IκBα Kinase α (IKKα) has been shown to play a central role in regulation of keratinocyte terminal differentiation via a novel, independent of NF-κB signaling pathway. Ikkα-/- epidermis lacks terminal differentiation and displays a striking hyperplasia. Our preliminary data showed that immortalized Ikkα-/- keratinocytes developed into poorly differentiated spindle cell carcinomas in nude nice. To gain a better understanding of IKKα role in tumor formation and progression, we generated a transgenic mouse model, in which the human IKKα (hIKKα) is expressed in the basal and suprabasal layer cells of epidermis. Using this mouse model, we investigate the role of IKKα during mouse skin carcinogenesis by using a DMBA/TPA two-stage skin carcinogenesis protocol. The results showed that the IKKα transgenic mice developed the similar numbers of papillomas to that of wild-type mice (7.29 vs 8.28 tumor/per mouse). However, the IKKα transgenic mice significantly reduced skin carcinoma incidence (25.8% vs 50 %) and carcinoma multiplicity (0.48 vs 0.93 carcinoma/per mouse) comparing with wild type mice. In addition, the IKKα transgenic mice exhibited a delay in carcinoma incidence by 3 weeks relative to the wild-type mice (17 vs 20 weeks). These data suggest that IKKα may play an inhibitory role in malignant skin tumor progression.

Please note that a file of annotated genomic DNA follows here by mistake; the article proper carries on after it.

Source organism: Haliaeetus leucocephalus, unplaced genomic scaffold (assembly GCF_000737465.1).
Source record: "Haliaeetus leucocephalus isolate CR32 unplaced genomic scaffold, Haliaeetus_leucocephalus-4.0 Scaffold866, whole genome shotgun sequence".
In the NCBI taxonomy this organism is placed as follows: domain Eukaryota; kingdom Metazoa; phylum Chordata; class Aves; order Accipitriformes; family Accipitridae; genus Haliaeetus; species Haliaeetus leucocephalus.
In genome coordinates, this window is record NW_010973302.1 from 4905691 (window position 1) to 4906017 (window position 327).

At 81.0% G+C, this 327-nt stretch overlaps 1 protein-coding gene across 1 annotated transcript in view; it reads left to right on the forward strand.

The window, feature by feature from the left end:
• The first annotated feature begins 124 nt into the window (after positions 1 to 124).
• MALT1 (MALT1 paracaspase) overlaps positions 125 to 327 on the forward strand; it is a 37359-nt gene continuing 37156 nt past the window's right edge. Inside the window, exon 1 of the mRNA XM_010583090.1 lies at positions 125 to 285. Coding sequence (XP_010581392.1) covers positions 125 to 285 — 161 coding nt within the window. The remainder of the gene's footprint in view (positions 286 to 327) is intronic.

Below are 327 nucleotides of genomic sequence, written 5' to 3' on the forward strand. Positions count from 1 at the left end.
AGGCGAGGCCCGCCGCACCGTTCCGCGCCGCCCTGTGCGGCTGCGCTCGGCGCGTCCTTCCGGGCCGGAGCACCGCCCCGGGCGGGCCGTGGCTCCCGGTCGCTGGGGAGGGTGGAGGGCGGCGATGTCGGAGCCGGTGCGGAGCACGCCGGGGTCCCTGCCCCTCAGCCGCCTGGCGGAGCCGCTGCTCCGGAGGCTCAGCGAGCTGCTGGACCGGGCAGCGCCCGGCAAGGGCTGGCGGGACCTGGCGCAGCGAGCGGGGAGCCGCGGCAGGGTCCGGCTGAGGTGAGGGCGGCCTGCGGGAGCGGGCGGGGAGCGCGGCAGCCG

[Proc Amer Assoc Cancer Res, Volume 46, 2005]